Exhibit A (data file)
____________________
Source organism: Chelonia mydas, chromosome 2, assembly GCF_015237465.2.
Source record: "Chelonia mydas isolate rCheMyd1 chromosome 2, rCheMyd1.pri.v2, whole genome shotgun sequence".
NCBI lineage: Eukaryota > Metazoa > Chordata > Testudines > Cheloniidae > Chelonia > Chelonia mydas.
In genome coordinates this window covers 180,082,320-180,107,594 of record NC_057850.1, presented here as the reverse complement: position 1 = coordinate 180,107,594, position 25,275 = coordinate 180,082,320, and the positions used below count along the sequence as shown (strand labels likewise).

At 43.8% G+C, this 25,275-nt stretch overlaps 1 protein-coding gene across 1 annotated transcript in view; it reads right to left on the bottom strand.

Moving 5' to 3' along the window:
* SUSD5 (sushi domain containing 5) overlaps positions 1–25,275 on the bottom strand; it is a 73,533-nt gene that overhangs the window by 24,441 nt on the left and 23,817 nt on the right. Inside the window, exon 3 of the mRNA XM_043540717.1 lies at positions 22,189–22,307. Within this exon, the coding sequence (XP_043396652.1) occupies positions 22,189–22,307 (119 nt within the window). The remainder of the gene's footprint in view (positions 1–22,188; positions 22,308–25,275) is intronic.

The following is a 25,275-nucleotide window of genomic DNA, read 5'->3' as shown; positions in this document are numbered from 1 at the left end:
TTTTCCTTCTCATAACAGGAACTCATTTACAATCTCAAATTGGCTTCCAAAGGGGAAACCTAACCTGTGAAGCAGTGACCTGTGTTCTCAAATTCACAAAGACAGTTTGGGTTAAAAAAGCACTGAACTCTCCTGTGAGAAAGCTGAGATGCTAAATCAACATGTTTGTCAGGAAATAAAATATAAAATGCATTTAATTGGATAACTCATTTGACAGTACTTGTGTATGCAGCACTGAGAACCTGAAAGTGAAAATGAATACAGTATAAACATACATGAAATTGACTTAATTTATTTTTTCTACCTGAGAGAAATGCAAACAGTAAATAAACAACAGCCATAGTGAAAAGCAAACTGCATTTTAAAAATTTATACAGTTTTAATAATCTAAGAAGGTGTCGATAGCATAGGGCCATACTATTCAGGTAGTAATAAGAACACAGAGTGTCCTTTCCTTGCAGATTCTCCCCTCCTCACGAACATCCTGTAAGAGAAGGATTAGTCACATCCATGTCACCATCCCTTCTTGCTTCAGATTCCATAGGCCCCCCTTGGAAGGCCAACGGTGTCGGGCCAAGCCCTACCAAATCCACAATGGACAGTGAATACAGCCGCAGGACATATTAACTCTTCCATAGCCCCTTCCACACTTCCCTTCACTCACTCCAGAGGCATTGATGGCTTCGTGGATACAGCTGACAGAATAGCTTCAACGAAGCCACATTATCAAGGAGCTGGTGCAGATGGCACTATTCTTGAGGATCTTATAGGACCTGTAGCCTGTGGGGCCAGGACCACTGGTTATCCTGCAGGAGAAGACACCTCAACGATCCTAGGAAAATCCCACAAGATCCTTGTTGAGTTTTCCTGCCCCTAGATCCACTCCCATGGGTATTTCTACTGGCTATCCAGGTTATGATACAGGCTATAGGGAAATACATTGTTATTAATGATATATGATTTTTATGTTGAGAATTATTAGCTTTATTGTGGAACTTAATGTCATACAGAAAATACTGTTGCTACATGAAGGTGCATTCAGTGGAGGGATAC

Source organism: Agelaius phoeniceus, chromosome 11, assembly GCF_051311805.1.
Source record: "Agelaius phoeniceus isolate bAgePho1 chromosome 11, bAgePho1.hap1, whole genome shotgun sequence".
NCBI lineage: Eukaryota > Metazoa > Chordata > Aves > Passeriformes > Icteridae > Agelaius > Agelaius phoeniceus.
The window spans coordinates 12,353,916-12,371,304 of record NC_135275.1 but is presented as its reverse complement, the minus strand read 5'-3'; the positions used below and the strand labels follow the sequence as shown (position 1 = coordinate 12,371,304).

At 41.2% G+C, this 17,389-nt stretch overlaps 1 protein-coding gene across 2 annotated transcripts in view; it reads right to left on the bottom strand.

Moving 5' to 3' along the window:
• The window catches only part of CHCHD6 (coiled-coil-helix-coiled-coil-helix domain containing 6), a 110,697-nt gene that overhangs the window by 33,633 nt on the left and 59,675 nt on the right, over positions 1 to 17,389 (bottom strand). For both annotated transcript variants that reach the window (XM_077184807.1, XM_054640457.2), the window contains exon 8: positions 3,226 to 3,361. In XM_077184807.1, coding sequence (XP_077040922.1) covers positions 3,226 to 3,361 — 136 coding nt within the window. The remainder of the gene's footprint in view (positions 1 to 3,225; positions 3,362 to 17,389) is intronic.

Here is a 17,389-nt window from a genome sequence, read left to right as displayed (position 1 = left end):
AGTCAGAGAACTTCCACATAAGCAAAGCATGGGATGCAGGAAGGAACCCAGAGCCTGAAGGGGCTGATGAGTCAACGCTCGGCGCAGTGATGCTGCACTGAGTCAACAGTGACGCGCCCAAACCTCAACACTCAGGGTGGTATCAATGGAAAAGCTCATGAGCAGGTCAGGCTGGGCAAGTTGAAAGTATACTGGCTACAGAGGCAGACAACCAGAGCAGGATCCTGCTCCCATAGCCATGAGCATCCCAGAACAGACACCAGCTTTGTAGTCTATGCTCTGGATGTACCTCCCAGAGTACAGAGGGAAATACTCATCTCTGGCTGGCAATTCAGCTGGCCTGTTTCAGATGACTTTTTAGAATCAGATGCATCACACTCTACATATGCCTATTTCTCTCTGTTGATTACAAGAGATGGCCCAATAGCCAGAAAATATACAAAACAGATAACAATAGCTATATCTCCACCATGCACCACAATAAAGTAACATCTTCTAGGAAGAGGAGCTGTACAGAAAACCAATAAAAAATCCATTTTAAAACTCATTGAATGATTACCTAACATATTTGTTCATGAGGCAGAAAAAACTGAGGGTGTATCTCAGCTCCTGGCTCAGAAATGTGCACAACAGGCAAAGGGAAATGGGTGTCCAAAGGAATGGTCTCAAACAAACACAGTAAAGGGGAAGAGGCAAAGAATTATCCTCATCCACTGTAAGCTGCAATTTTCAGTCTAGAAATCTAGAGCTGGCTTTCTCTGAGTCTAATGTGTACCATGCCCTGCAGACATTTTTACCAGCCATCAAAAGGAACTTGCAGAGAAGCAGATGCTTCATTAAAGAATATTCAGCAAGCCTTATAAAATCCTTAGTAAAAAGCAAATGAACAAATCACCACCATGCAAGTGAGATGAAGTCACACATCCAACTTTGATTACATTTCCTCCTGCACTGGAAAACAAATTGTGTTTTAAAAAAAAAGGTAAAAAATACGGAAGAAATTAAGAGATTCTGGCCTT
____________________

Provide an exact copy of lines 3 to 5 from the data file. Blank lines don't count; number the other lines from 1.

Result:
NCBI lineage: Eukaryota > Metazoa > Chordata > Testudines > Cheloniidae > Chelonia > Chelonia mydas.
In genome coordinates this window covers 180,082,320-180,107,594 of record NC_057850.1, presented here as the reverse complement: position 1 = coordinate 180,107,594, position 25,275 = coordinate 180,082,320, and the positions used below count along the sequence as shown (strand labels likewise).

At 43.8% G+C, this 25,275-nt stretch overlaps 1 protein-coding gene across 1 annotated transcript in view; it reads right to left on the bottom strand.